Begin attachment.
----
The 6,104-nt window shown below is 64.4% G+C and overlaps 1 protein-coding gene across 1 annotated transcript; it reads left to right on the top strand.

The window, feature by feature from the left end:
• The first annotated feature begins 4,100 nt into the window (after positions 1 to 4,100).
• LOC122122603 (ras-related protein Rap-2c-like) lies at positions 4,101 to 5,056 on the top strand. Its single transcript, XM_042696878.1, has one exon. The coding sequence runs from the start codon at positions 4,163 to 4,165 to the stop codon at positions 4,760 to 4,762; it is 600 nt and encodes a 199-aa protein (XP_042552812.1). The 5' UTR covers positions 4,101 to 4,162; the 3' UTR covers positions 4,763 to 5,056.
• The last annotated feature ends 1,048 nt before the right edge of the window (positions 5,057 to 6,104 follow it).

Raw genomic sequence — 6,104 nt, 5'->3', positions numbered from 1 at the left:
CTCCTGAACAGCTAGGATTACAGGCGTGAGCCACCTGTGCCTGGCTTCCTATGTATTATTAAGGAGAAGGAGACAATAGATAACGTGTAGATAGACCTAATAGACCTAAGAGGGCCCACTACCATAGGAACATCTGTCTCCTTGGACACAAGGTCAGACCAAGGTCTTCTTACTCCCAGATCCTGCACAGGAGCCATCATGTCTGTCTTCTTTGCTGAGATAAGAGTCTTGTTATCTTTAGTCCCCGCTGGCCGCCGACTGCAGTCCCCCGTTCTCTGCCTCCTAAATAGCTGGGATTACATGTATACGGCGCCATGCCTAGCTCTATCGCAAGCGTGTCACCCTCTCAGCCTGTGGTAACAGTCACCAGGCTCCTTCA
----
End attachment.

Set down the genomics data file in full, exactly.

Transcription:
The 6,104-nt window shown below is 64.4% G+C and overlaps 1 protein-coding gene across 1 annotated transcript; it reads left to right on the top strand.

The window, feature by feature from the left end:
• The first annotated feature begins 4,100 nt into the window (after positions 1 to 4,100).
• LOC122122603 (ras-related protein Rap-2c-like) lies at positions 4,101 to 5,056 on the top strand. Its single transcript, XM_042696878.1, has one exon. The coding sequence runs from the start codon at positions 4,163 to 4,165 to the stop codon at positions 4,760 to 4,762; it is 600 nt and encodes a 199-aa protein (XP_042552812.1). The 5' UTR covers positions 4,101 to 4,162; the 3' UTR covers positions 4,763 to 5,056.
• The last annotated feature ends 1,048 nt before the right edge of the window (positions 5,057 to 6,104 follow it).

Raw genomic sequence — 6,104 nt, 5'->3', positions numbered from 1 at the left:
CTCCTGAACAGCTAGGATTACAGGCGTGAGCCACCTGTGCCTGGCTTCCTATGTATTATTAAGGAGAAGGAGACAATAGATAACGTGTAGATAGACCTAATAGACCTAAGAGGGCCCACTACCATAGGAACATCTGTCTCCTTGGACACAAGGTCAGACCAAGGTCTTCTTACTCCCAGATCCTGCACAGGAGCCATCATGTCTGTCTTCTTTGCTGAGATAAGAGTCTTGTTATCTTTAGTCCCCGCTGGCCGCCGACTGCAGTCCCCCGTTCTCTGCCTCCTAAATAGCTGGGATTACATGTATACGGCGCCATGCCTAGCTCTATCGCAAGCGTGTCACCCTCTCAGCCTGTGGTAACAGTCACCAGGCTCCTTCA